With the Red Sox winning the World Series that same year, Walsh joked that it was due to
them. “Yeah, we were definitely responsible. I still take that credit,” he said, laughing.
The male-dominated grounds staff at Longwood welcomed a new female member to their
team earlier this year. Lisa Golden, 34, came to LCC after a complete career path change.
Originally a computer science graduate from Bridgewater State University, Golden took an office job and hated it, so she soon quit.
“I had friends that went to UMass that had studied turf, and I needed a job. So they were like, ‘Come work on a golf course for a summer’,” Golden explained. “And it literally just went from being, ‘this was just going to be my summer job’, to working there fulltime, to deciding I go back to school for it.”
The Roslindale resident earned a second bachelors degree, this time in plant and soil science from UMass-Amherst, and completed her masters in the same field in May. Her research was in drought and turf, more geared towards golf courses, but she is enjoying the transition to tennis.
One of the perks of taking care of the sports turf at elite clubs such as Longwood, is the opportunity to use the club facility. In fact, each year LCC organizes a grounds crew tournament in the summer, open to past and current staff members. For Golden, it was her first time ever playing tennis.
“It was a lot of fun,” she said. “There was a lot of build-up. Everyone was like ‘yeahh, this is the big day’ and then it really was a lot of fun.”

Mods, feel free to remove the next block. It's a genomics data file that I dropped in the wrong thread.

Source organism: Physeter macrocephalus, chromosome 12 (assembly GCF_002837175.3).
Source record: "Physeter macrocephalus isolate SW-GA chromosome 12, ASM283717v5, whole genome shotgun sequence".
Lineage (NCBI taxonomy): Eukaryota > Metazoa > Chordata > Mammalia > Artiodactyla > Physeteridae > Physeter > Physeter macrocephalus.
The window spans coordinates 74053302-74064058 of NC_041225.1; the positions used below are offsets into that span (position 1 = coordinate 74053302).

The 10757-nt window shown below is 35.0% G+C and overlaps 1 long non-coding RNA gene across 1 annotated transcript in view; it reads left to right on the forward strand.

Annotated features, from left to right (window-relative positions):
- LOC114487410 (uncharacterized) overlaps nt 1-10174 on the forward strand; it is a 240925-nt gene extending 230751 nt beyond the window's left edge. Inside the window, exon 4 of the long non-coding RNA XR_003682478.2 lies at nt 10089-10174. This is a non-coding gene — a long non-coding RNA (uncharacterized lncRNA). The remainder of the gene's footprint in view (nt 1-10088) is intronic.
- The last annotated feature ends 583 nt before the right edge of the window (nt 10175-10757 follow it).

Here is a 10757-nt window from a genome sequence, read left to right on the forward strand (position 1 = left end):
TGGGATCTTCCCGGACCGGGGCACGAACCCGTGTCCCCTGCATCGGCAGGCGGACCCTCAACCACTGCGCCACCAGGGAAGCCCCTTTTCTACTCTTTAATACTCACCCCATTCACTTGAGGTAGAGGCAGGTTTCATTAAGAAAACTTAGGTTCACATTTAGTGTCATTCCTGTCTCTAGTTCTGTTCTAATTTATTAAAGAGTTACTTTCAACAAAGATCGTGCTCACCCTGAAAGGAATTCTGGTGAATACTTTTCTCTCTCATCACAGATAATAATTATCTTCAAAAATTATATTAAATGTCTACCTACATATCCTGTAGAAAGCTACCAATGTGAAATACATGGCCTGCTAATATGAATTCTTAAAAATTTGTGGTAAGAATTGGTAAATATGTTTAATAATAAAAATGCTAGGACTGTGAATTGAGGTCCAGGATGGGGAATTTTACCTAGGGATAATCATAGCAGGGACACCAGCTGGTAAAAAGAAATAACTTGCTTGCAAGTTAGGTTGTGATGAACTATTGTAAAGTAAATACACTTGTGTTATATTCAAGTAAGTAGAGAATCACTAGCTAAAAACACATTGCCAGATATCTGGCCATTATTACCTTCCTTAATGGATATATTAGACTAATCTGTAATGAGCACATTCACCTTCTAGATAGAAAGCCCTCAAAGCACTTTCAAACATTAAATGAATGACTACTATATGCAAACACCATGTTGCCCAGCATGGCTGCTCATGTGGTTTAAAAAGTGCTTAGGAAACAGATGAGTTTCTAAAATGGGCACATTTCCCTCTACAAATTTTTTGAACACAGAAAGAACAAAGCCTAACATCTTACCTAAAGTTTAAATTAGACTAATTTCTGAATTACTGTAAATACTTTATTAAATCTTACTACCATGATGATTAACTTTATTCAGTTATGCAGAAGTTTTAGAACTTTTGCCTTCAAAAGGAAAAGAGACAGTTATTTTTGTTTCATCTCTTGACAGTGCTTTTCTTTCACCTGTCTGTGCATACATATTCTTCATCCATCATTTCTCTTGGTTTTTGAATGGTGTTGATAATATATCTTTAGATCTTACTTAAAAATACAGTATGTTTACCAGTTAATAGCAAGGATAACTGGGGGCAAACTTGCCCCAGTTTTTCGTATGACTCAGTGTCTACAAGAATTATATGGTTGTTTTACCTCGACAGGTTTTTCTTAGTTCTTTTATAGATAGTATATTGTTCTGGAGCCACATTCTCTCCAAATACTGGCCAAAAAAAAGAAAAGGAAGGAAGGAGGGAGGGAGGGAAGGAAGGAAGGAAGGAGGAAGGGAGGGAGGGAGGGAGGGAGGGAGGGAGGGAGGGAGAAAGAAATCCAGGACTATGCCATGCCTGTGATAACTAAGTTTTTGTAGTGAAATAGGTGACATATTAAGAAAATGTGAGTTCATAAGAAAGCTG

The art of groundskeeping
One of the biggest challenges in maintaining a grass tennis court is the amount of wear the playing surface must endure over hours of play on it. Longwood, like most private clubs in New England with grass tennis courts, counters that problem with a policy that, ironically, bans grass-court shoes. While the small nubs and pimples on the outsole of a grass tennis shoe are good for traction and grip on the slick surface, the extra friction easily tears up the grass. Therefore, Longwood doesn’t allow them. It requires all its members and guests to wear the regular flat-sole shoes they would use on a hard or clay court.
As the men’s member-guest tournament players gathered in front of the clubhouse in late June for the start of play, Larry Wolf, the director of tennis in his 12th season at Longwood, reminded them all of the all-white dress code and the shoe policy.
“No waffle-type bottom shoes, definitely,” Wolf later told me. “Most people know that, but every now and then we might have someone slip up out there, without anyone knowing, because we don’t look at everybody’s shoe. We kind of leave it to people’s responsibility.”
And if nothing else works, a lot of the recreational players at the club actually resort to playing in their bare feet.
To achieve uniformity in the playing surface, sports turf managers use cylindrical rollers, flattening out the grass. Rolling, as explained by Turfgrass Agronomist S.P. Isaac, in the book titled “Grass Tennis Courts: How to construct and maintain them ”, compromises the turf health but is required for the consistent bounce tennis players want. “The action of the roller squeezes air out from between soil particles, effectively increasing the density of the soil, reducing drainage and root development capabilities,” Isaac wrote.
The grounds crew at Longwood rolls the courts only when really needed. For example, after finishing up some cultural maintenance to the grass – making holes in the ground and then dumping soil on top– the surface became a little bumpy. It was not fit for play. That morning, Salmore, wearing a blue jacket, green hat, ear plugs and shades, hopped onto a bright orange Japanese tractor to pull one of the more ancient pieces of equipment still being used at the club – a rusted brown roller from the late 1800s. Pulled by horses, the same roller was originally used to pack down the snow so that horse sleighs could just float over the snow in the trails. It works well on the grass now, Salmore said later.